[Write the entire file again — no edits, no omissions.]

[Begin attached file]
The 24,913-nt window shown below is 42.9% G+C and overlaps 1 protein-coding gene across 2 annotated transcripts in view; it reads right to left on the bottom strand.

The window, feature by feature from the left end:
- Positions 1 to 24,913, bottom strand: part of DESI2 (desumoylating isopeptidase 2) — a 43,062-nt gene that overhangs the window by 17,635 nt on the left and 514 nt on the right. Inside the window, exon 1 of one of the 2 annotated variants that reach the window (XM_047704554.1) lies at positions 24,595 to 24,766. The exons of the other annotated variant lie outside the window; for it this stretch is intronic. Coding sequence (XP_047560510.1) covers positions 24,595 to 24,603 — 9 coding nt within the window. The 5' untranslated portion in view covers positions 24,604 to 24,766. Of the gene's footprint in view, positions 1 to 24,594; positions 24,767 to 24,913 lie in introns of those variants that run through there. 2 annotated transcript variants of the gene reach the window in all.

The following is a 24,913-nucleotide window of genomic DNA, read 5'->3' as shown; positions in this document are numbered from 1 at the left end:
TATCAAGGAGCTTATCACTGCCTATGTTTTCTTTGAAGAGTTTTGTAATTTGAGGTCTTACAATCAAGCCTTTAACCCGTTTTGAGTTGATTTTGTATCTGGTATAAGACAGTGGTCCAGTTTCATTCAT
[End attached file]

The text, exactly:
The 24,913-nt window shown below is 42.9% G+C and overlaps 1 protein-coding gene across 2 annotated transcripts in view; it reads right to left on the bottom strand.

The window, feature by feature from the left end:
- Positions 1 to 24,913, bottom strand: part of DESI2 (desumoylating isopeptidase 2) — a 43,062-nt gene that overhangs the window by 17,635 nt on the left and 514 nt on the right. Inside the window, exon 1 of one of the 2 annotated variants that reach the window (XM_047704554.1) lies at positions 24,595 to 24,766. The exons of the other annotated variant lie outside the window; for it this stretch is intronic. Coding sequence (XP_047560510.1) covers positions 24,595 to 24,603 — 9 coding nt within the window. The 5' untranslated portion in view covers positions 24,604 to 24,766. Of the gene's footprint in view, positions 1 to 24,594; positions 24,767 to 24,913 lie in introns of those variants that run through there. 2 annotated transcript variants of the gene reach the window in all.

The following is a 24,913-nucleotide window of genomic DNA, read 5'->3' as shown; positions in this document are numbered from 1 at the left end:
TATCAAGGAGCTTATCACTGCCTATGTTTTCTTTGAAGAGTTTTGTAATTTGAGGTCTTACAATCAAGCCTTTAACCCGTTTTGAGTTGATTTTGTATCTGGTATAAGACAGTGGTCCAGTTTCATTCAT